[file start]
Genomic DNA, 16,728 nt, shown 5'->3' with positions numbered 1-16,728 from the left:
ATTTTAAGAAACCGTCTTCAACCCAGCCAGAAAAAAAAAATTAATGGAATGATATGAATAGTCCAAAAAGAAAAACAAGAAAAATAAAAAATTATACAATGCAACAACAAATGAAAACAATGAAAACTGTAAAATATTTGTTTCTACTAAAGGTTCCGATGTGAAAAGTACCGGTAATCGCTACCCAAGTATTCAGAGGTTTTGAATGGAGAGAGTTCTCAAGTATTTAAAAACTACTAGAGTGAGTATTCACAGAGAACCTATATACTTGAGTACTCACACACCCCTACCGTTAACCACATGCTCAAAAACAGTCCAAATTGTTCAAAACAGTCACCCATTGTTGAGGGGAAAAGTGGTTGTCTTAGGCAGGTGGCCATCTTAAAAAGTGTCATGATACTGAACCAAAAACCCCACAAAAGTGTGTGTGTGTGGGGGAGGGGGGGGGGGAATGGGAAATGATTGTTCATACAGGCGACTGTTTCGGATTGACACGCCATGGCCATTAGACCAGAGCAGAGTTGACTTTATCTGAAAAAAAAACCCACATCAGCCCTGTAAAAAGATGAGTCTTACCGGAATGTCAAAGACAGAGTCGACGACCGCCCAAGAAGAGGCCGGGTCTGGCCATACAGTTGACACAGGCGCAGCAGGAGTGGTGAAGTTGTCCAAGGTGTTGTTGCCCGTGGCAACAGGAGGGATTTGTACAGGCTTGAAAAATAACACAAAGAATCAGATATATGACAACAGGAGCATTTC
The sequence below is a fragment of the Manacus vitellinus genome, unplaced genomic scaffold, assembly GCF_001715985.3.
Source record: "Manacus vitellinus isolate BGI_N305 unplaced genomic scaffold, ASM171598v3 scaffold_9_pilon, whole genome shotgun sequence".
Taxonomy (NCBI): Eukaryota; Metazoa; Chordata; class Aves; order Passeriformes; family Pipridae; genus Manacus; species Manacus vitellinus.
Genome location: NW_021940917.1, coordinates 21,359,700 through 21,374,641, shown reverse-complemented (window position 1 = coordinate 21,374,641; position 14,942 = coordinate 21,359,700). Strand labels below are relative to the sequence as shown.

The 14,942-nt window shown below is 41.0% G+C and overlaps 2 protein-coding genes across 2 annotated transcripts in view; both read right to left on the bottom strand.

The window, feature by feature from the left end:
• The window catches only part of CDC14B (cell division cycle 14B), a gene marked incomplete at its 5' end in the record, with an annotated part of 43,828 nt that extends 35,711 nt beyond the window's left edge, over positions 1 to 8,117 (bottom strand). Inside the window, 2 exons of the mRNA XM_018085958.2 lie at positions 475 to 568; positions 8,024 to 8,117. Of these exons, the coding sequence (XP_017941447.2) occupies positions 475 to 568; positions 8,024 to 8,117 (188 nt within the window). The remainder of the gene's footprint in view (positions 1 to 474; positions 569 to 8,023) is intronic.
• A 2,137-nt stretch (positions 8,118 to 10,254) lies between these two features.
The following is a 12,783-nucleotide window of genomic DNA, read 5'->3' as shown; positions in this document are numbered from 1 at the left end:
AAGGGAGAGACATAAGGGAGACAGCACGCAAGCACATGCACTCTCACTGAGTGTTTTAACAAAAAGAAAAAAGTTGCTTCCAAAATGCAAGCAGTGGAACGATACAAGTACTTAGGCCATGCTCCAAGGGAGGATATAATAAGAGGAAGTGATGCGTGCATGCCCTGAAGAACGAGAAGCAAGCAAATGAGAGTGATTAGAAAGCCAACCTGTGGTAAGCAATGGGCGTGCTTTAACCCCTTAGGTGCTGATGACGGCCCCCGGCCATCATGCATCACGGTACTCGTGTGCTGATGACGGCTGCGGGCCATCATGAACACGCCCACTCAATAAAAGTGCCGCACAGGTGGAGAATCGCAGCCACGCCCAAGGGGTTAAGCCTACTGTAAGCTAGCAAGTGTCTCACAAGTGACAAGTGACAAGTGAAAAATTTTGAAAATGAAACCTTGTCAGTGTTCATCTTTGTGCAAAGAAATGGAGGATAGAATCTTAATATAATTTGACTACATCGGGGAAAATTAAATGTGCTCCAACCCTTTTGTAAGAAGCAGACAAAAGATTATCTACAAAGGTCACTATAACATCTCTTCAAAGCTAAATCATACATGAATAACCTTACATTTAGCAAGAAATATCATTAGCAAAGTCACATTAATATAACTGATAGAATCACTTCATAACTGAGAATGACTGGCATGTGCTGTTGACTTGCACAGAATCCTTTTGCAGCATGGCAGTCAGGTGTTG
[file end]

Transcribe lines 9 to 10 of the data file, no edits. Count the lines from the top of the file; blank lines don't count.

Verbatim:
• The window catches only part of CDC14B (cell division cycle 14B), a gene marked incomplete at its 5' end in the record, with an annotated part of 43,828 nt that extends 35,711 nt beyond the window's left edge, over positions 1 to 8,117 (bottom strand). Inside the window, 2 exons of the mRNA XM_018085958.2 lie at positions 475 to 568; positions 8,024 to 8,117. Of these exons, the coding sequence (XP_017941447.2) occupies positions 475 to 568; positions 8,024 to 8,117 (188 nt within the window). The remainder of the gene's footprint in view (positions 1 to 474; positions 569 to 8,023) is intronic.
• A 2,137-nt stretch (positions 8,118 to 10,254) lies between these two features.